Friday, September 26, 2008
Friday 26 September 2008
Yesterday, Home Secretary, Jacqui Smith unveiled the controversial ID Card. In what is being seen as the softly, softly introduction of this grossly invasive piece of legislation, the BBC put a positive light on it interviewing gullible youngsters on the street who generally spoke in favour of them. The only voice of dissent was Phil Booth of NO2ID whose limited time span in the news piece only allowed commentary on the government’s appalling record of data loss, implying how that could impact on this scheme.
Non-EU foreign nationals will be carrying the cards from this November onwards, while staff in highly secure environments - like airports - will be required to carry them from next year, and applicants for new passports will require an ID card from 2011 onwards. Thankfully mine isn’t due for renewal until 2014 but who knows what might happen before then! Phil Booth of NO2ID has cited the mandatory need for an ID card for non-EU foreign nationals as starting at the easy end with a group of people who have most to lose if they don’t comply - either they have one or they’re out!
Airport workers revolt over next year’s proposed introduction of ID cards. Airport workers and the TUC are fiercely opposed to their members carrying ID cards telling government that they are being treated like guinea pigs in a scheme that so many are opposed to and has very doubtful, if not negative, benefits. The British Airline Pilots Association said that it would be prepared to mount a legal challenge on human and employment rights grounds if the government sought to make them compulsory for their members.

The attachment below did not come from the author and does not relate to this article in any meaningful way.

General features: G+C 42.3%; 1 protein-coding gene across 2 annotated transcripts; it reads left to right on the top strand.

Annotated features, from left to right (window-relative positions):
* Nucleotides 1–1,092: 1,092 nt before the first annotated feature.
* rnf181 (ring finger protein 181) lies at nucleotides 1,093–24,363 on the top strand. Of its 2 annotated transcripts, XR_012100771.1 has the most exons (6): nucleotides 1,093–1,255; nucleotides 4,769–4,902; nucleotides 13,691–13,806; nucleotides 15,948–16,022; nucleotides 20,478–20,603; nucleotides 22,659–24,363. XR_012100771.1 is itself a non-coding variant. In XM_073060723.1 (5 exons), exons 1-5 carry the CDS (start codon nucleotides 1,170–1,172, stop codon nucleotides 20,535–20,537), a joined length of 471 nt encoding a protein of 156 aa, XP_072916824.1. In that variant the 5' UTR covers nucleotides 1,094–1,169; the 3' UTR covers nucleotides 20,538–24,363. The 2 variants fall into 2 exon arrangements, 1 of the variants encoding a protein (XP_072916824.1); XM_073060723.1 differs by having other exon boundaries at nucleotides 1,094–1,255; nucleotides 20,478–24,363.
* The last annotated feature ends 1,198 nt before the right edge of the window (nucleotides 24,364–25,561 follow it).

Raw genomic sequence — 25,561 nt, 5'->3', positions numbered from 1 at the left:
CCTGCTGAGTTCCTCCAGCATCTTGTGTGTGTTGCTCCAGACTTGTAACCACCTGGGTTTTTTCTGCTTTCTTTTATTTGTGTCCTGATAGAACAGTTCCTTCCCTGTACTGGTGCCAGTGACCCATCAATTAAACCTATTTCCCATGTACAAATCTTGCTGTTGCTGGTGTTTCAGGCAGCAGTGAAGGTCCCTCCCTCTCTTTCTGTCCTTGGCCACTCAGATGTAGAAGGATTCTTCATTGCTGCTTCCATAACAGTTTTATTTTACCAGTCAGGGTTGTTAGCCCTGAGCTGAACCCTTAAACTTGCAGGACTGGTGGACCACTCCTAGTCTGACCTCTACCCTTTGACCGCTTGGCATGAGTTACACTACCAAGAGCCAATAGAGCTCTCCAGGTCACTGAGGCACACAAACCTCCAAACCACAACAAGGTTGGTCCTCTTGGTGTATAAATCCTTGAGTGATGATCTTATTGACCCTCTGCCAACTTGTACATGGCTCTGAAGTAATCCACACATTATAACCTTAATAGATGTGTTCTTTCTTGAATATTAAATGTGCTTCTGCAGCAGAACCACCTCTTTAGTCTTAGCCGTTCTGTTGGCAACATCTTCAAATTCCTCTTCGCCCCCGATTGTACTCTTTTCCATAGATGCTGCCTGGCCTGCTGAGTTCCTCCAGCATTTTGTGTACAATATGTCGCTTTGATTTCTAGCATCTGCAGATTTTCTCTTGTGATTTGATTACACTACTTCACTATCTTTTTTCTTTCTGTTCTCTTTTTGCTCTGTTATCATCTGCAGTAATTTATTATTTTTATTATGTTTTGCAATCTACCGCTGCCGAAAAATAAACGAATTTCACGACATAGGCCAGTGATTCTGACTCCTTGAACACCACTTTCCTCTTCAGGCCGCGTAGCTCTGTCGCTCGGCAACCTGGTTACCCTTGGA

Meg Miller, a Labour under-secretary at the Home Office has suggested that people as young as 14 should get ID cards, two years younger than the current age limit. Miller was addressing a meeting of tobacconists and convenience store owners and stated that the government was keen to implement such a move as quickly as possible. “There isn’t a way to unpick this scheme, (once implemented) quite rightly because it is invaluable" she bragged. With the Tories’ current rhetoric of scrapping the ID card scheme (more of an election gimmick than reality, I suspect) Labour would be keen to have this scheme in place before the next general election.
Anger has arisen over the collection and storage of car journey data by civil liberties campaigners. Once collected the information would be held on a database for five years. Some 10 million journeys a day are being currently recorded using automatic number plate recognition (APNR), but plans are already under way to raise that figure to 50 million.